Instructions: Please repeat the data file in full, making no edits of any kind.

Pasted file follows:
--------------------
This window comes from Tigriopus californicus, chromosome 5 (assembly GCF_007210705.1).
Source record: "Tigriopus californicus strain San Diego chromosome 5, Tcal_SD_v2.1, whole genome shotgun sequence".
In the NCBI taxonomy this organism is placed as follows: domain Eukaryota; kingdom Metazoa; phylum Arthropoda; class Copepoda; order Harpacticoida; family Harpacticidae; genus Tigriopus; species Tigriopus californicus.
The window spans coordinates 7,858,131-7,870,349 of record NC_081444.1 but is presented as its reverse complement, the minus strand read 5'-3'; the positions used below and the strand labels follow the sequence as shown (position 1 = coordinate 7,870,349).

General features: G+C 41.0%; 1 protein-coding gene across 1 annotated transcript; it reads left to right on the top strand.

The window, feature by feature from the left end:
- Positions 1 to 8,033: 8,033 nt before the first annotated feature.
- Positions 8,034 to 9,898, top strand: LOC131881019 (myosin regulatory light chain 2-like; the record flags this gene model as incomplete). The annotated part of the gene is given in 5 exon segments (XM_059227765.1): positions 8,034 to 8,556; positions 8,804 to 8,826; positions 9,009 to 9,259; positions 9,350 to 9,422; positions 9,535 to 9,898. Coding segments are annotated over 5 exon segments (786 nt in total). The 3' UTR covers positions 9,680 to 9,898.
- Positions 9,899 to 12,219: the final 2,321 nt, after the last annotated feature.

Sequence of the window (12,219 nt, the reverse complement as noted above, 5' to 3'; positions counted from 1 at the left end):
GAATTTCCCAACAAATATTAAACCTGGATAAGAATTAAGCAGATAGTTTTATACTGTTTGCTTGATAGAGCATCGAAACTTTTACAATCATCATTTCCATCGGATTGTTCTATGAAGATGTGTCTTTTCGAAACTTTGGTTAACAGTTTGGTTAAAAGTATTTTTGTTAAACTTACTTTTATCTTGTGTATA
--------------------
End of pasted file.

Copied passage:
This window comes from Tigriopus californicus, chromosome 5 (assembly GCF_007210705.1).
Source record: "Tigriopus californicus strain San Diego chromosome 5, Tcal_SD_v2.1, whole genome shotgun sequence".
In the NCBI taxonomy this organism is placed as follows: domain Eukaryota; kingdom Metazoa; phylum Arthropoda; class Copepoda; order Harpacticoida; family Harpacticidae; genus Tigriopus; species Tigriopus californicus.
The window spans coordinates 7,858,131-7,870,349 of record NC_081444.1 but is presented as its reverse complement, the minus strand read 5'-3'; the positions used below and the strand labels follow the sequence as shown (position 1 = coordinate 7,870,349).

General features: G+C 41.0%; 1 protein-coding gene across 1 annotated transcript; it reads left to right on the top strand.

The window, feature by feature from the left end:
- Positions 1 to 8,033: 8,033 nt before the first annotated feature.
- Positions 8,034 to 9,898, top strand: LOC131881019 (myosin regulatory light chain 2-like; the record flags this gene model as incomplete). The annotated part of the gene is given in 5 exon segments (XM_059227765.1): positions 8,034 to 8,556; positions 8,804 to 8,826; positions 9,009 to 9,259; positions 9,350 to 9,422; positions 9,535 to 9,898. Coding segments are annotated over 5 exon segments (786 nt in total). The 3' UTR covers positions 9,680 to 9,898.
- Positions 9,899 to 12,219: the final 2,321 nt, after the last annotated feature.

Sequence of the window (12,219 nt, the reverse complement as noted above, 5' to 3'; positions counted from 1 at the left end):
GAATTTCCCAACAAATATTAAACCTGGATAAGAATTAAGCAGATAGTTTTATACTGTTTGCTTGATAGAGCATCGAAACTTTTACAATCATCATTTCCATCGGATTGTTCTATGAAGATGTGTCTTTTCGAAACTTTGGTTAACAGTTTGGTTAAAAGTATTTTTGTTAAACTTACTTTTATCTTGTGTATA